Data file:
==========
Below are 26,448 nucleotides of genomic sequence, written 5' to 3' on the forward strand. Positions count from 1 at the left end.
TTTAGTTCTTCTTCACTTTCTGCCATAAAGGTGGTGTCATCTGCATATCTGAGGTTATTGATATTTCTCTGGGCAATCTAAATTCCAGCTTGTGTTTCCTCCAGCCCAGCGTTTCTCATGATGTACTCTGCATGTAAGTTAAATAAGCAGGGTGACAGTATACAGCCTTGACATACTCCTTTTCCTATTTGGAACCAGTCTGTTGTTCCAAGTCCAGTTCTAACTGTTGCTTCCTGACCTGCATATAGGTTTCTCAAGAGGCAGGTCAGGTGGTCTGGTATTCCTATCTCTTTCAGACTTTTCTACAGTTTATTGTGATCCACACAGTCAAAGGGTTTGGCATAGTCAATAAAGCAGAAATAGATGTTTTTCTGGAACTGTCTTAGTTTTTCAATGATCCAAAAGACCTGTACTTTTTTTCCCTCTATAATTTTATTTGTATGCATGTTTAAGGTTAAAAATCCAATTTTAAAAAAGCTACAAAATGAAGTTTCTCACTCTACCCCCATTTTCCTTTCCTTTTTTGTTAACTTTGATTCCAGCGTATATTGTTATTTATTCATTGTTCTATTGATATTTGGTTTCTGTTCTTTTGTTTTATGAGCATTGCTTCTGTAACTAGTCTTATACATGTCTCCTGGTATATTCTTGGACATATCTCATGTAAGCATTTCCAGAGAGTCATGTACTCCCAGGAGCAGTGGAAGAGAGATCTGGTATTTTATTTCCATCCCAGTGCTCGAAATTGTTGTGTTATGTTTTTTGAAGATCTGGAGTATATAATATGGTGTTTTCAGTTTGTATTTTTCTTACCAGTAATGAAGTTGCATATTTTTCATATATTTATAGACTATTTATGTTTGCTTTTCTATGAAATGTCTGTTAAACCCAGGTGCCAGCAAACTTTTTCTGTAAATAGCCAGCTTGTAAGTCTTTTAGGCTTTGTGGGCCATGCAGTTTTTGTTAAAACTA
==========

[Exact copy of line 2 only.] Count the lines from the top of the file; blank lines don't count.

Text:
TTTAGTTCTTCTTCACTTTCTGCCATAAAGGTGGTGTCATCTGCATATCTGAGGTTATTGATATTTCTCTGGGCAATCTAAATTCCAGCTTGTGTTTCCTCCAGCCCAGCGTTTCTCATGATGTACTCTGCATGTAAGTTAAATAAGCAGGGTGACAGTATACAGCCTTGACATACTCCTTTTCCTATTTGGAACCAGTCTGTTGTTCCAAGTCCAGTTCTAACTGTTGCTTCCTGACCTGCATATAGGTTTCTCAAGAGGCAGGTCAGGTGGTCTGGTATTCCTATCTCTTTCAGACTTTTCTACAGTTTATTGTGATCCACACAGTCAAAGGGTTTGGCATAGTCAATAAAGCAGAAATAGATGTTTTTCTGGAACTGTCTTAGTTTTTCAATGATCCAAAAGACCTGTACTTTTTTTCCCTCTATAATTTTATTTGTATGCATGTTTAAGGTTAAAAATCCAATTTTAAAAAAGCTACAAAATGAAGTTTCTCACTCTACCCCCATTTTCCTTTCCTTTTTTGTTAACTTTGATTCCAGCGTATATTGTTATTTATTCATTGTTCTATTGATATTTGGTTTCTGTTCTTTTGTTTTATGAGCATTGCTTCTGTAACTAGTCTTATACATGTCTCCTGGTATATTCTTGGACATATCTCATGTAAGCATTTCCAGAGAGTCATGTACTCCCAGGAGCAGTGGAAGAGAGATCTGGTATTTTATTTCCATCCCAGTGCTCGAAATTGTTGTGTTATGTTTTTTGAAGATCTGGAGTATATAATATGGTGTTTTCAGTTTGTATTTTTCTTACCAGTAATGAAGTTGCATATTTTTCATATATTTATAGACTATTTATGTTTGCTTTTCTATGAAATGTCTGTTAAACCCAGGTGCCAGCAAACTTTTTCTGTAAATAGCCAGCTTGTAAGTCTTTTAGGCTTTGTGGGCCATGCAGTTTTTGTTAAAACTA